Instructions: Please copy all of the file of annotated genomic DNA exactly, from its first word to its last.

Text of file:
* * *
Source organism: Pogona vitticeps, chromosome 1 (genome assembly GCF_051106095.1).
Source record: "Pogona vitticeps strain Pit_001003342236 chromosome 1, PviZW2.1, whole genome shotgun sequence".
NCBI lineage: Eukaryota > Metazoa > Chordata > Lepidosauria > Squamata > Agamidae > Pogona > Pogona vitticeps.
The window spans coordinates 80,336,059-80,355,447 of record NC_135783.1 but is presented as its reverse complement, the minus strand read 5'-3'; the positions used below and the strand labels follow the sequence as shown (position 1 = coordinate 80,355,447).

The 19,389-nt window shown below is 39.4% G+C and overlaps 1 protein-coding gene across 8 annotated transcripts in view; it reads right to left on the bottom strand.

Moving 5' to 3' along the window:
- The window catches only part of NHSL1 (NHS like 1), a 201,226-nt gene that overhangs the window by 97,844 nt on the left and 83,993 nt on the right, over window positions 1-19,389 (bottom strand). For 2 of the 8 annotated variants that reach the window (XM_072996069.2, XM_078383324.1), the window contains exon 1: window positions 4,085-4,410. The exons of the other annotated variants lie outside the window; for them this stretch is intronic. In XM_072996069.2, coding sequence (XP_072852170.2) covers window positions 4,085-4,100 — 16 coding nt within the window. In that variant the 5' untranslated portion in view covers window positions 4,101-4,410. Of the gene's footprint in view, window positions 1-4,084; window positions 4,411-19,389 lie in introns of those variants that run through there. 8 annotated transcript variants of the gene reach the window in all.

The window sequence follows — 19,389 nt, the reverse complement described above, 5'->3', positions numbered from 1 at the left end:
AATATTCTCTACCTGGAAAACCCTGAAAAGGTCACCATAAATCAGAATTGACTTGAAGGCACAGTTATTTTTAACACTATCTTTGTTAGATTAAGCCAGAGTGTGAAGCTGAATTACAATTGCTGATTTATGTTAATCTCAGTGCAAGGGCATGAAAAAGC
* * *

Source organism: Pogona vitticeps, chromosome 1 (genome assembly GCF_051106095.1).
Source record: "Pogona vitticeps strain Pit_001003342236 chromosome 1, PviZW2.1, whole genome shotgun sequence".
NCBI lineage: Eukaryota > Metazoa > Chordata > Lepidosauria > Squamata > Agamidae > Pogona > Pogona vitticeps.
The window spans coordinates 80,336,059-80,355,447 of record NC_135783.1 but is presented as its reverse complement, the minus strand read 5'-3'; the positions used below and the strand labels follow the sequence as shown (position 1 = coordinate 80,355,447).

The 19,389-nt window shown below is 39.4% G+C and overlaps 1 protein-coding gene across 8 annotated transcripts in view; it reads right to left on the bottom strand.

Moving 5' to 3' along the window:
- The window catches only part of NHSL1 (NHS like 1), a 201,226-nt gene that overhangs the window by 97,844 nt on the left and 83,993 nt on the right, over window positions 1-19,389 (bottom strand). For 2 of the 8 annotated variants that reach the window (XM_072996069.2, XM_078383324.1), the window contains exon 1: window positions 4,085-4,410. The exons of the other annotated variants lie outside the window; for them this stretch is intronic. In XM_072996069.2, coding sequence (XP_072852170.2) covers window positions 4,085-4,100 — 16 coding nt within the window. In that variant the 5' untranslated portion in view covers window positions 4,101-4,410. Of the gene's footprint in view, window positions 1-4,084; window positions 4,411-19,389 lie in introns of those variants that run through there. 8 annotated transcript variants of the gene reach the window in all.

The window sequence follows — 19,389 nt, the reverse complement described above, 5'->3', positions numbered from 1 at the left end:
AATATTCTCTACCTGGAAAACCCTGAAAAGGTCACCATAAATCAGAATTGACTTGAAGGCACAGTTATTTTTAACACTATCTTTGTTAGATTAAGCCAGAGTGTGAAGCTGAATTACAATTGCTGATTTATGTTAATCTCAGTGCAAGGGCATGAAAAAGC